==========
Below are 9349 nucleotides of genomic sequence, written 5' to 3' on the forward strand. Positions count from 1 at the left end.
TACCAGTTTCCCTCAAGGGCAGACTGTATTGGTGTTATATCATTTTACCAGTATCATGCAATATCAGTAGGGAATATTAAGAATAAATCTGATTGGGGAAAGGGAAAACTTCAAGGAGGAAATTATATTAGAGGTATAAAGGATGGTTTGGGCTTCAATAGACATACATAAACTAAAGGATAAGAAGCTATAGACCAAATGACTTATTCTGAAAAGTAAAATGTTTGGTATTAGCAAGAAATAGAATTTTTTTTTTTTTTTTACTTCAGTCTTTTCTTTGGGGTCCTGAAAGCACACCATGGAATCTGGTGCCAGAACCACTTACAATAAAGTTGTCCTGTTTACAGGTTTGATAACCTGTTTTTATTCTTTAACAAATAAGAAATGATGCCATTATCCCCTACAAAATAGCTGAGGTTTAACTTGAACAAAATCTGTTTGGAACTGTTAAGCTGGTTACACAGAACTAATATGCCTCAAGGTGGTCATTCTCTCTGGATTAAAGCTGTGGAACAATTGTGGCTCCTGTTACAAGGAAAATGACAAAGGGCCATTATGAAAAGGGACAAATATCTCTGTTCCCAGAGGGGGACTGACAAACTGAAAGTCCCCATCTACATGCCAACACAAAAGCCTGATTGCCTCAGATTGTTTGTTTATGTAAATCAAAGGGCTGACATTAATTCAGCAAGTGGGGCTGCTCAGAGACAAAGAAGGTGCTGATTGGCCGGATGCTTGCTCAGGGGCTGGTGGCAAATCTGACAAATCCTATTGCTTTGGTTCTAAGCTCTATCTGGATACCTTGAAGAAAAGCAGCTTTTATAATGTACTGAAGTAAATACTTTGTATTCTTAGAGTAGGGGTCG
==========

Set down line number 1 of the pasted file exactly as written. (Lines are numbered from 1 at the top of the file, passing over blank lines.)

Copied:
Below are 9349 nucleotides of genomic sequence, written 5' to 3' on the forward strand. Positions count from 1 at the left end.